In a previous video we compared the impact forces generated using nylon and Dyneema® (Dynatec) slings with a dynamic load. It clearly highlighted the importance of ensuring there is no slack in a system using slings. As an example, a 85 kg mass free-falling just 60 cm on to a 60 cm Dyneema sling (fall-factor 1), with an overhand knot in it, generated enough force to break the sling.
Extending this previous theme we've looked at using nylon and Dyneema® slings in four different belay set-ups:
- Equalised with an overhand knot at the balance point.
- What is commonly known as 'self-equalising' or sliding X.
- Clove hitch at anchor and clip-in points.
- Overhand at anchor and clip-in points.
Carrying out a final test replacing the slings with 8.2 mm rope for a worst-case scenario with a fall-factor two clearly showed - as expected - that utilising the shock absorbing properties of your rope dramatically lessens the impact forces on the anchors and is the best option. This could be by either clipping the anchors directly with the rope or into a central point in the system. For a full explanation and examination of the results watch the video.
|Sling Set-up||Material||FF1 (Force kN)||FF2 (Force kN)|
sling cut a bit
a bit of melting
slippage of hitches
|'Self-Equalising' (Sliding X)||Nylon||11.5||19.7|
|Equalised with Overhand Knot||Nylon||10.8||15.5|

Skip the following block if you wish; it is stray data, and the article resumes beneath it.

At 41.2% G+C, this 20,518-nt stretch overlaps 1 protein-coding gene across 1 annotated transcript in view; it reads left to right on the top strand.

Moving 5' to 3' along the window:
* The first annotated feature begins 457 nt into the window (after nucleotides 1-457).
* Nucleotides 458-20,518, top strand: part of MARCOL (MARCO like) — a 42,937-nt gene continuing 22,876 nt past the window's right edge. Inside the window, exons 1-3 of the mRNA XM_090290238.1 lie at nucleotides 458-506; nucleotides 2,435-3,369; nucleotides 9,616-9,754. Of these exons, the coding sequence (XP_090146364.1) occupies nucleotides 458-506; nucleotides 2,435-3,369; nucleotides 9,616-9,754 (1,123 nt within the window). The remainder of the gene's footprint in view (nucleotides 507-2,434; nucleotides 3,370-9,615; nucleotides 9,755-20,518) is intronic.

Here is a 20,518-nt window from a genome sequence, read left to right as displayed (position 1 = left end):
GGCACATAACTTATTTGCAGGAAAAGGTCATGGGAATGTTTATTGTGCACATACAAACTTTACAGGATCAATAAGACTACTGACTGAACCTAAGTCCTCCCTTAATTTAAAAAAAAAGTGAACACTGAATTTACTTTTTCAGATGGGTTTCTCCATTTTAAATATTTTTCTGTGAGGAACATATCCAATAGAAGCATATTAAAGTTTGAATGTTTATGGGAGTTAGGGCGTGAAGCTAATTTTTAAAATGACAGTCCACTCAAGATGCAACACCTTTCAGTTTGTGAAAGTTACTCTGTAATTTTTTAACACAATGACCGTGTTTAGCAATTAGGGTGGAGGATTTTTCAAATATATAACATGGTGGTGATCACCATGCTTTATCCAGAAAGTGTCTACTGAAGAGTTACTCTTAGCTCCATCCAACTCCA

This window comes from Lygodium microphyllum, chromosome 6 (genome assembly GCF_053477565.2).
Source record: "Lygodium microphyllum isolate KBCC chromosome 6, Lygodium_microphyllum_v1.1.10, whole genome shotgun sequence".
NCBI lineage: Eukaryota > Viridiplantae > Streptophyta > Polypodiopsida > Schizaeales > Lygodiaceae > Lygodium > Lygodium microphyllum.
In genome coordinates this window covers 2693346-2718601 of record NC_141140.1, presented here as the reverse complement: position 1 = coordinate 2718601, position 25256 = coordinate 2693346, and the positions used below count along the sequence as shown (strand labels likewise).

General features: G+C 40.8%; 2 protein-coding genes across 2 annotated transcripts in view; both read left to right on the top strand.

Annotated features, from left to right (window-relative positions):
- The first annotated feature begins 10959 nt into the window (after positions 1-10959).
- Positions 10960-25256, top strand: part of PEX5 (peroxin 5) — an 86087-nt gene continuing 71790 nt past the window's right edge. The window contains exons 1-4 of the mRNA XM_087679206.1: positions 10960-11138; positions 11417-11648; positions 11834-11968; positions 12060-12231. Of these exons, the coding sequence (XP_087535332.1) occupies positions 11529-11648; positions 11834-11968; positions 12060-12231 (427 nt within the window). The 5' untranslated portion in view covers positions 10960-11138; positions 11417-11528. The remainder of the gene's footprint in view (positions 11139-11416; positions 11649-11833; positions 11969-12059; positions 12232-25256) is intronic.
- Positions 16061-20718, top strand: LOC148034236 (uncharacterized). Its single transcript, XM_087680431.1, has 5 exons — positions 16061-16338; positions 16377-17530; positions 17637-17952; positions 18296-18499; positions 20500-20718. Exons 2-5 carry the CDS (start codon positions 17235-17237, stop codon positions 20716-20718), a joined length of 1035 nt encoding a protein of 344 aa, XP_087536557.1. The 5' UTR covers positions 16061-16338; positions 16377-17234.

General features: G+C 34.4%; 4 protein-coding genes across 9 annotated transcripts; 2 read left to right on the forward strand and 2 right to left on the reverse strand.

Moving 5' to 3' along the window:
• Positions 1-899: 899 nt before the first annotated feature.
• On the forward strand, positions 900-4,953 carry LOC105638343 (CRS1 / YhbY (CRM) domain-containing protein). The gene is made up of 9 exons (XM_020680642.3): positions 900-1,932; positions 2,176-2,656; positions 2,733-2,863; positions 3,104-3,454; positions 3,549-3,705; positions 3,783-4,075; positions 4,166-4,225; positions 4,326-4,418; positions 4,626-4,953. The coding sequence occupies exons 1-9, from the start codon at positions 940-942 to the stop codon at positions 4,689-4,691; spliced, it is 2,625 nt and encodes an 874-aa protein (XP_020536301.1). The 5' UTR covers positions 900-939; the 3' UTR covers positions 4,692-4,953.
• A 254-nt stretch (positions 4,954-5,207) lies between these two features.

|Clove Hitches + Anchor Point Fail||Nylon||5.5||-|
|'Self-Equalising' (Sliding X) + Anchor Point Fail||Nylon||10.2||-|
|Equalised with Overhand Knot + Anchor Point Fail||Nylon||7.1||-|
|Dynamic Rope (Pair of 8.5mm tied off with clove hitches)||Dynamic Rope||-||7.6|
The results show how very high forces can easily be generated using slings to attach to anchor points if there is slack in the system. Clearly, it's important to be aware of this if for example, you are moving around at a stance while clipped into an anchor using a sling or rigging a multi-pitch abseil. For perspective, most leader falls are between 4 – 7 kNs. Forces above 10kN may cause internal injuries – 10kN equates to 1 metric tonne.
The forces quoted in the results table are at the clip-in point, and in all cases except that of the simulated anchor point failure, would be divided between the two anchor points.
Note: While the 'sliding-x' may be referred to in some climbing text-books as self-equalising, the forces on the anchor points will only actually be equal if both the angles between the direction of the load and each of the slings are identical (see diag). Strictly speaking it would be better described as self-tensioning.
Related Knowledge Articles: Why is Knotting Dyneema Tape Generally Considered a Bad Idea and How to Break Nylon and Dyneema® Slings.